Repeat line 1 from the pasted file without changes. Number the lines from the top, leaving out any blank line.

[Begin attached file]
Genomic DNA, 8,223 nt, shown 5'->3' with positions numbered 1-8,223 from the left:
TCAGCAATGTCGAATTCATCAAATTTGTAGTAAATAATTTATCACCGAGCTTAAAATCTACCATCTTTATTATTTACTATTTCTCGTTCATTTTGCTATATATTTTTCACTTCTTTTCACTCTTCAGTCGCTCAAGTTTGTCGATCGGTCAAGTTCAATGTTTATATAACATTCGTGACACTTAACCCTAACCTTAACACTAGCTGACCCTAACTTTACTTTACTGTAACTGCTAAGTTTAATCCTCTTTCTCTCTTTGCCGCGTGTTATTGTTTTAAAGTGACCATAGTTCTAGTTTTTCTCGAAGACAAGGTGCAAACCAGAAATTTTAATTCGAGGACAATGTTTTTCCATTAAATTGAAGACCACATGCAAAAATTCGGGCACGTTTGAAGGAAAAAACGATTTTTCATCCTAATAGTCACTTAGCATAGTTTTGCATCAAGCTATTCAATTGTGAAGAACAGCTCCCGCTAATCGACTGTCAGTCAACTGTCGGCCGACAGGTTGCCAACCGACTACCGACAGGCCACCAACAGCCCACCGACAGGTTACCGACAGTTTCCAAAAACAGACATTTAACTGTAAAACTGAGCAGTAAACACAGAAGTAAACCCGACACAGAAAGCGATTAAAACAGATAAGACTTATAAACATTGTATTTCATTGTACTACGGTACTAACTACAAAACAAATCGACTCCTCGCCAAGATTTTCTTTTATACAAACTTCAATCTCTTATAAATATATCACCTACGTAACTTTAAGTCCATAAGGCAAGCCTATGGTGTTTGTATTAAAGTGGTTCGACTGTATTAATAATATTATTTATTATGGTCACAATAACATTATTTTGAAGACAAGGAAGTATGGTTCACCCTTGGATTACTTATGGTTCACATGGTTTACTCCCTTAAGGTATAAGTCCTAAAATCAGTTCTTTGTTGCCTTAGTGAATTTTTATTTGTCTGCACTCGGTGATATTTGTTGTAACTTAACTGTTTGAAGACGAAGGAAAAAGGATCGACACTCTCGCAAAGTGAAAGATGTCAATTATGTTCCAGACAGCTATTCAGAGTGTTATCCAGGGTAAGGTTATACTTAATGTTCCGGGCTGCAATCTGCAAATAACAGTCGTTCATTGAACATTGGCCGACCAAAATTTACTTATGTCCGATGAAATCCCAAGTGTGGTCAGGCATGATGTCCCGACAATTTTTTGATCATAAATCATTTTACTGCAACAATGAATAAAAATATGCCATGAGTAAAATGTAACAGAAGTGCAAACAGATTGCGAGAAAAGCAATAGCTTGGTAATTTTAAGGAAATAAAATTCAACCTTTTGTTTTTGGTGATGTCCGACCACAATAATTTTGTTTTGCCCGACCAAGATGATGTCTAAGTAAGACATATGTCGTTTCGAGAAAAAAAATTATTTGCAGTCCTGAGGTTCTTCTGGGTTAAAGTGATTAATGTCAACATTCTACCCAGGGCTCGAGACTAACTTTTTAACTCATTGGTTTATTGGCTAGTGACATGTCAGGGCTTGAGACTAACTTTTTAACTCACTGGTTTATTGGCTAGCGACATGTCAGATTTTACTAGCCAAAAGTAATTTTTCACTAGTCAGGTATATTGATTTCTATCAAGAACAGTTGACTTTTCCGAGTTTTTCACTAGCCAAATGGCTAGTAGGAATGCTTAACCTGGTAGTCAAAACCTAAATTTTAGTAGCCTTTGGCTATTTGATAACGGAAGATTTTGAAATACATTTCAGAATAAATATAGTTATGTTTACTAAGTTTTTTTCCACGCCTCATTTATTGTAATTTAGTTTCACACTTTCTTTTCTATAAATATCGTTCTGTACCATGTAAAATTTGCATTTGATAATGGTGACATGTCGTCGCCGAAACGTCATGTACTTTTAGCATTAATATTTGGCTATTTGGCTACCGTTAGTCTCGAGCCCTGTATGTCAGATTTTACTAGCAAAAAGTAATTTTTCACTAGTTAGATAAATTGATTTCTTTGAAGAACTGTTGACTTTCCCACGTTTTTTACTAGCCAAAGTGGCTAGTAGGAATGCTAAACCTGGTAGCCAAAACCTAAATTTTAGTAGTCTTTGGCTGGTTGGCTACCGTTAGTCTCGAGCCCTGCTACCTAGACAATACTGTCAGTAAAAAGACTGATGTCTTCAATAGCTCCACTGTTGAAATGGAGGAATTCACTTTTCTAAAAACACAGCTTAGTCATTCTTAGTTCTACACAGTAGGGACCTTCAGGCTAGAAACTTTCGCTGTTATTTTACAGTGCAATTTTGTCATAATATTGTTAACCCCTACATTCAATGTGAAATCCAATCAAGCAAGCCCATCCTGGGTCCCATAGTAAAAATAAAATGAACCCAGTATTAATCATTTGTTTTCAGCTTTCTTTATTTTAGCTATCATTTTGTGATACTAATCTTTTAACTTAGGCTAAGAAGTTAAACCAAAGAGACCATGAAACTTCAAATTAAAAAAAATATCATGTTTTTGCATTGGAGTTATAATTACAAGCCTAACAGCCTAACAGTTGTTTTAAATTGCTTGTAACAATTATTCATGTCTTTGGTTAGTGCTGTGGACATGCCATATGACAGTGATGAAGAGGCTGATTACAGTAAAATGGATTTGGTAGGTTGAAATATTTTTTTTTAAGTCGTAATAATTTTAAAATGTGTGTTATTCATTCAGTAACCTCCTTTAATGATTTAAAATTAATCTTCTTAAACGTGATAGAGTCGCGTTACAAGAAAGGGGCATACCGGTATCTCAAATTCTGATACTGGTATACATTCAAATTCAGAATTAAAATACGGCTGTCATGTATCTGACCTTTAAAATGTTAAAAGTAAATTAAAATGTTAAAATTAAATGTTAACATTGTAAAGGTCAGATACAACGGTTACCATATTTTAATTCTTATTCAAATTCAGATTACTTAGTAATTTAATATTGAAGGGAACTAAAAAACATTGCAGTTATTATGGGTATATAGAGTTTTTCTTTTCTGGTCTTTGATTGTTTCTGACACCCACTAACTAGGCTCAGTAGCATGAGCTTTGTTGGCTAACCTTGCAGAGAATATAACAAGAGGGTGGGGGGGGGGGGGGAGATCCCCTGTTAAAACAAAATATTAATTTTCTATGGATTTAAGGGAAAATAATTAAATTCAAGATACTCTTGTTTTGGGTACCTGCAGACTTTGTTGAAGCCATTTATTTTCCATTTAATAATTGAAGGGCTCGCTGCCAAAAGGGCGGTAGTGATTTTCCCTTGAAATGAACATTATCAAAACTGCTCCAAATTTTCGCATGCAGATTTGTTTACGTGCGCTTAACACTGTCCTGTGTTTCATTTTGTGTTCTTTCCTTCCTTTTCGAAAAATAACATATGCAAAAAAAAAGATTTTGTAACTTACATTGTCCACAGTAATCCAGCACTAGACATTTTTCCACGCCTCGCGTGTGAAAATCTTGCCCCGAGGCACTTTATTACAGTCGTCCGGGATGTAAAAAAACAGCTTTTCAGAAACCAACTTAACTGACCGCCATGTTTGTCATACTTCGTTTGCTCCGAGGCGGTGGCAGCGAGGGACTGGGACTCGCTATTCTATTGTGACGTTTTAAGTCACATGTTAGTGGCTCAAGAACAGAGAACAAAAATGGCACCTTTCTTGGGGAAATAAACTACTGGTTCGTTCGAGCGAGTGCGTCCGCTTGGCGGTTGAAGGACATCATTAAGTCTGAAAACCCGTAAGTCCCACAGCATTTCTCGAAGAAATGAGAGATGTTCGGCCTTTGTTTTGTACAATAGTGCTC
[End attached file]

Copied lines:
Genomic DNA, 8,223 nt, shown 5'->3' with positions numbered 1-8,223 from the left: